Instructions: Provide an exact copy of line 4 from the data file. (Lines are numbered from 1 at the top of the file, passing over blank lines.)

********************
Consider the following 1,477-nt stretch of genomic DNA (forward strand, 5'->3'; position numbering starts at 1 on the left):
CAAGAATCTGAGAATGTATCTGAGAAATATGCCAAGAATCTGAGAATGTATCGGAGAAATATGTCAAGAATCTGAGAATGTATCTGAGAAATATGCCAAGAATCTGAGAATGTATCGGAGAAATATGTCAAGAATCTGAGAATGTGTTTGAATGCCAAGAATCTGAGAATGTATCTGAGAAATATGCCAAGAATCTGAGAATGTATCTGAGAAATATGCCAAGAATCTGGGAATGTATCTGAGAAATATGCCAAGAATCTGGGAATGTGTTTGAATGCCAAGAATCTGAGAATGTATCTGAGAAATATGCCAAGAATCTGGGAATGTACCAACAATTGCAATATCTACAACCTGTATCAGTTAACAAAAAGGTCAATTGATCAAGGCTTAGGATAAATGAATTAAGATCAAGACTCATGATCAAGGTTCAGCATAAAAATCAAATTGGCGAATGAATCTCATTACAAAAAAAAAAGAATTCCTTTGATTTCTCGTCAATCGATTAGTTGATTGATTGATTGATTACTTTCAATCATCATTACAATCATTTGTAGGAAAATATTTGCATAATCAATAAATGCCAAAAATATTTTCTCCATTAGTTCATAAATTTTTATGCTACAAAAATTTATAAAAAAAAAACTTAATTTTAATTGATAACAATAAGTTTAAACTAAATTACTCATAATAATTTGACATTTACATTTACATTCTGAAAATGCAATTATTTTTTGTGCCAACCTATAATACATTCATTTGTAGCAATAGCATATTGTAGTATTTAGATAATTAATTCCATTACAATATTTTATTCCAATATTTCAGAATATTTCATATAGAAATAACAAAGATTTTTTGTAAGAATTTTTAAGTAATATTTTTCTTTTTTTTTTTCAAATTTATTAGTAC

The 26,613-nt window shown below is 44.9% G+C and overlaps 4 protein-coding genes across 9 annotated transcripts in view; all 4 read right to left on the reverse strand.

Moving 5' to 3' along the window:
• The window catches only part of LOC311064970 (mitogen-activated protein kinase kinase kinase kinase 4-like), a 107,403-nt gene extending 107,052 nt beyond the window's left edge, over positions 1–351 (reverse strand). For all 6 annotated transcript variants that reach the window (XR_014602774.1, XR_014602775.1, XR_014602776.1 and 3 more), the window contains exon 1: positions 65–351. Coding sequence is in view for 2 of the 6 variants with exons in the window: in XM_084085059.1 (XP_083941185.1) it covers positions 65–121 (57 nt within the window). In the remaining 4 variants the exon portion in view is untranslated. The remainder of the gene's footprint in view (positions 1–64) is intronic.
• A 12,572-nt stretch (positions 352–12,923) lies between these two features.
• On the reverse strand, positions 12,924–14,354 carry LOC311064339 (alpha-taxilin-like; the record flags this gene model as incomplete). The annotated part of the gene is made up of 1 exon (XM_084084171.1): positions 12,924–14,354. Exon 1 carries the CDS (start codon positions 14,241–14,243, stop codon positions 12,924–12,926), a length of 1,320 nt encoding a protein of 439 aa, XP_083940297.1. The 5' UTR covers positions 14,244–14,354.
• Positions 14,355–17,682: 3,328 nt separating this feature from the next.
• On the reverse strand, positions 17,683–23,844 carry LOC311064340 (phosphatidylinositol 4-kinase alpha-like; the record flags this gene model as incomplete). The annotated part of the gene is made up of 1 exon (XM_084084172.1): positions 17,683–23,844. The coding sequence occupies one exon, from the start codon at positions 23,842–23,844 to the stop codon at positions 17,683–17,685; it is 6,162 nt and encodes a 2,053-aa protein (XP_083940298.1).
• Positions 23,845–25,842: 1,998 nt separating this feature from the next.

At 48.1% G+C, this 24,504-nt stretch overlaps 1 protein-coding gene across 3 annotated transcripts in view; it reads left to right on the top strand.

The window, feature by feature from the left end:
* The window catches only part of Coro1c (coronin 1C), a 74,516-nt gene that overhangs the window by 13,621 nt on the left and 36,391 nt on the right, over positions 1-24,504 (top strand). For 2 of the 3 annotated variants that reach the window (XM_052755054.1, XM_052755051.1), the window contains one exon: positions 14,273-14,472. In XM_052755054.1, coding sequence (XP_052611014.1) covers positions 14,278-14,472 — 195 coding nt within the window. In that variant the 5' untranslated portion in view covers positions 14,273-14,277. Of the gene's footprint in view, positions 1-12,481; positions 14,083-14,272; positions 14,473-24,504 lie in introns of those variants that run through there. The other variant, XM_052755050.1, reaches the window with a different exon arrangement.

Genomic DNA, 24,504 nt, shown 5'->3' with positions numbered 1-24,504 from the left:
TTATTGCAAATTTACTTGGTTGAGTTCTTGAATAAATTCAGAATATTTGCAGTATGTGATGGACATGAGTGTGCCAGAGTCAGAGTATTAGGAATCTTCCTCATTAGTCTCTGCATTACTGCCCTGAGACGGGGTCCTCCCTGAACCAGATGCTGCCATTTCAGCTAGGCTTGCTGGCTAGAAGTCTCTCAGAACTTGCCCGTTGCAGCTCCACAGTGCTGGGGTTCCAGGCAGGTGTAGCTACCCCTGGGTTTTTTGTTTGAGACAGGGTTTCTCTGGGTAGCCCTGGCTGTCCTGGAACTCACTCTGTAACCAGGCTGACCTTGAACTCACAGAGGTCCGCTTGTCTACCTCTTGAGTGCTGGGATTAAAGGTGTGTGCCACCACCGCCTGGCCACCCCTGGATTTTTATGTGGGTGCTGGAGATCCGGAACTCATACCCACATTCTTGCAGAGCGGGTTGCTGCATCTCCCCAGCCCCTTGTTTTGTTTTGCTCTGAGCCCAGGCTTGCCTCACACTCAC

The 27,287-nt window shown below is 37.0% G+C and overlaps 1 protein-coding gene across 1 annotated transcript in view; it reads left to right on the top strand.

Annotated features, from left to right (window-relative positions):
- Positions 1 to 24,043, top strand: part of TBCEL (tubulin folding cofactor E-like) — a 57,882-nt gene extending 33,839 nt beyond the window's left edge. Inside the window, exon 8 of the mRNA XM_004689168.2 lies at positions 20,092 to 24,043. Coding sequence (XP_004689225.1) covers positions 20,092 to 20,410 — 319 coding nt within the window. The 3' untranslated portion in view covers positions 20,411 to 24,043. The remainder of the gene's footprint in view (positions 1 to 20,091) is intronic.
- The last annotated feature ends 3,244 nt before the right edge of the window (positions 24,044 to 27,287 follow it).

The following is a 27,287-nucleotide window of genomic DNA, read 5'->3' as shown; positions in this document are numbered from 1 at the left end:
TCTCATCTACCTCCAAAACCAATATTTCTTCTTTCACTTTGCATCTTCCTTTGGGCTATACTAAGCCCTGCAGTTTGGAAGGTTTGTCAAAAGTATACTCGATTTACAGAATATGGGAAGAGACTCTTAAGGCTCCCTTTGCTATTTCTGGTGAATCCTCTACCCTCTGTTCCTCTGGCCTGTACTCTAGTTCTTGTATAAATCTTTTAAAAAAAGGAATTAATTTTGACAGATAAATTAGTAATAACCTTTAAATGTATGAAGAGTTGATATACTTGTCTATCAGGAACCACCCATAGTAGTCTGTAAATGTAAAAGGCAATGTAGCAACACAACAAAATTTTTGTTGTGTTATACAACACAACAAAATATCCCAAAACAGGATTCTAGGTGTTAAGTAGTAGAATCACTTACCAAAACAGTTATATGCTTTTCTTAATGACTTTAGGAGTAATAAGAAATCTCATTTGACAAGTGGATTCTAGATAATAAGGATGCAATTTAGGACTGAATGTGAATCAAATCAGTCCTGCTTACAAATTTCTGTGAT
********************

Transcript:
Moving 5' to 3' along the window: